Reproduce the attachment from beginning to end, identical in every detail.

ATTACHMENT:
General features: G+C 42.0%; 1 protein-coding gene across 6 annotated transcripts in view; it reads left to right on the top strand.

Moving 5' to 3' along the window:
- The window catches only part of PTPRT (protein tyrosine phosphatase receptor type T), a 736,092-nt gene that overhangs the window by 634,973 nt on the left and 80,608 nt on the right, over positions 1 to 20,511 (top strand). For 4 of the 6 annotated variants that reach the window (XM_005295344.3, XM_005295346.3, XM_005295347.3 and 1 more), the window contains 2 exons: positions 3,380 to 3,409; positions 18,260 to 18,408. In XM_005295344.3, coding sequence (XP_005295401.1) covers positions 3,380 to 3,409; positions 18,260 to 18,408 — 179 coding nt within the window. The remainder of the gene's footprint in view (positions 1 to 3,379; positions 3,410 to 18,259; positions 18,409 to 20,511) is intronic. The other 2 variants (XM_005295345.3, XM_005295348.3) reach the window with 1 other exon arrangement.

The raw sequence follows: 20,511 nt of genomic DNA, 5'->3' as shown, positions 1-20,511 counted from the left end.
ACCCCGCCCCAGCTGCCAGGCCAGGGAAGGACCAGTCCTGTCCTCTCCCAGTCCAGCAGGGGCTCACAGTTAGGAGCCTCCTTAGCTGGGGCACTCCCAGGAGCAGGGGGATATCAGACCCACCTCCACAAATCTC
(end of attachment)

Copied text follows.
General features: G+C 42.0%; 1 protein-coding gene across 6 annotated transcripts in view; it reads left to right on the top strand.

Moving 5' to 3' along the window:
- The window catches only part of PTPRT (protein tyrosine phosphatase receptor type T), a 736,092-nt gene that overhangs the window by 634,973 nt on the left and 80,608 nt on the right, over positions 1 to 20,511 (top strand). For 4 of the 6 annotated variants that reach the window (XM_005295344.3, XM_005295346.3, XM_005295347.3 and 1 more), the window contains 2 exons: positions 3,380 to 3,409; positions 18,260 to 18,408. In XM_005295344.3, coding sequence (XP_005295401.1) covers positions 3,380 to 3,409; positions 18,260 to 18,408 — 179 coding nt within the window. The remainder of the gene's footprint in view (positions 1 to 3,379; positions 3,410 to 18,259; positions 18,409 to 20,511) is intronic. The other 2 variants (XM_005295345.3, XM_005295348.3) reach the window with 1 other exon arrangement.

The raw sequence follows: 20,511 nt of genomic DNA, 5'->3' as shown, positions 1-20,511 counted from the left end.
ACCCCGCCCCAGCTGCCAGGCCAGGGAAGGACCAGTCCTGTCCTCTCCCAGTCCAGCAGGGGCTCACAGTTAGGAGCCTCCTTAGCTGGGGCACTCCCAGGAGCAGGGGGATATCAGACCCACCTCCACAAATCTC